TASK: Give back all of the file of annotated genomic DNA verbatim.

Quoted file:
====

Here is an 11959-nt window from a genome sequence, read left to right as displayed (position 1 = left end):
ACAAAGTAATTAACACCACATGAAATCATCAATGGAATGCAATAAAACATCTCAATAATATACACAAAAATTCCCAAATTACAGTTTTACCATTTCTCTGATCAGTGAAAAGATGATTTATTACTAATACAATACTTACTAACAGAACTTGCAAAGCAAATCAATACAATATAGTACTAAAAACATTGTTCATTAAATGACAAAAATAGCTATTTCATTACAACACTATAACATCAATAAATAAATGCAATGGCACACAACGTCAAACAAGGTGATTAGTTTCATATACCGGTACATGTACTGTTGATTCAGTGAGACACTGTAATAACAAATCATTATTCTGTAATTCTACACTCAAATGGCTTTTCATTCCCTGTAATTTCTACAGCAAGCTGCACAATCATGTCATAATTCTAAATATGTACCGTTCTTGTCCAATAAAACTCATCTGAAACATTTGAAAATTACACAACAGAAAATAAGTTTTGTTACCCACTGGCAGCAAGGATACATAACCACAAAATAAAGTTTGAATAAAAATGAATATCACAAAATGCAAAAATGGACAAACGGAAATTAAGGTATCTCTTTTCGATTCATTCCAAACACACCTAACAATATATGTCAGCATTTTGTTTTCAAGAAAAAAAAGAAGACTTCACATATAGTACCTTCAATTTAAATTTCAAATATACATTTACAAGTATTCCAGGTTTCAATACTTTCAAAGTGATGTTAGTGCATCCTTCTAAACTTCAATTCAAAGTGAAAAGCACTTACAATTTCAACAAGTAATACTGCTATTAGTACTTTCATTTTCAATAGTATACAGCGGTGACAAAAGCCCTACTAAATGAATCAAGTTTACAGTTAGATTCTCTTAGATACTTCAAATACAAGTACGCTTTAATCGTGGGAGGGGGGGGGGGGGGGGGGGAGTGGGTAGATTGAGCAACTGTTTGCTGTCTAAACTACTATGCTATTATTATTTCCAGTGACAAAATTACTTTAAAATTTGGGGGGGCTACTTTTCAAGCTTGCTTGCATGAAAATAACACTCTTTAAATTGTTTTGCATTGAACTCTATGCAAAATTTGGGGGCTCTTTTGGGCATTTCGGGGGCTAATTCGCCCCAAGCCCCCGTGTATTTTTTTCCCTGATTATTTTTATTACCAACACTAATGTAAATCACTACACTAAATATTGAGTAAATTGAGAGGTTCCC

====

Here is an 11959-nt window from a genome sequence, read left to right as displayed (position 1 = left end):
ACAAAGTAATTAACACCACATGAAATCATCAATGGAATGCAATAAAACATCTCAATAATATACACAAAAATTCCCAAATTACAGTTTTACCATTTCTCTGATCAGTGAAAAGATGATTTATTACTAATACAATACTTACTAACAGAACTTGCAAAGCAAATCAATACAATATAGTACTAAAAACATTGTTCATTAAATGACAAAAATAGCTATTTCATTACAACACTATAACATCAATAAATAAATGCAATGGCACACAACGTCAAACAAGGTGATTAGTTTCATATACCGGTACATGTACTGTTGATTCAGTGAGACACTGTAATAACAAATCATTATTCTGTAATTCTACACTCAAATGGCTTTTCATTCCCTGTAATTTCTACAGCAAGCTGCACAATCATGTCATAATTCTAAATATGTACCGTTCTTGTCCAATAAAACTCATCTGAAACATTTGAAAATTACACAACAGAAAATAAGTTTTGTTACCCACTGGCAGCAAGGATACATAACCACAAAATAAAGTTTGAATAAAAATGAATATCACAAAATGCAAAAATGGACAAACGGAAATTAAGGTATCTCTTTTCGATTCATTCCAAACACACCTAACAATATATGTCAGCATTTTGTTTTCAAGAAAAAAAAGAAGACTTCACATATAGTACCTTCAATTTAAATTTCAAATATACATTTACAAGTATTCCAGGTTTCAATACTTTCAAAGTGATGTTAGTGCATCCTTCTAAACTTCAATTCAAAGTGAAAAGCACTTACAATTTCAACAAGTAATACTGCTATTAGTACTTTCATTTTCAATAGTATACAGCGGTGACAAAAGCCCTACTAAATGAATCAAGTTTACAGTTAGATTCTCTTAGATACTTCAAATACAAGTACGCTTTAATCGTGGGAGGGGGGGGGGGGGGGGGGGAGTGGGTAGATTGAGCAACTGTTTGCTGTCTAAACTACTATGCTATTATTATTTCCAGTGACAAAATTACTTTAAAATTTGGGGGGGCTACTTTTCAAGCTTGCTTGCATGAAAATAACACTCTTTAAATTGTTTTGCATTGAACTCTATGCAAAATTTGGGGGCTCTTTTGGGCATTTCGGGGGCTAATTCGCCCCAAGCCCCCGTGTATTTTTTTCCCTGATTATTTTTATTACCAACACTAATGTAAATCACTACACTAAATATTGAGTAAATTGAGAGGTTCCC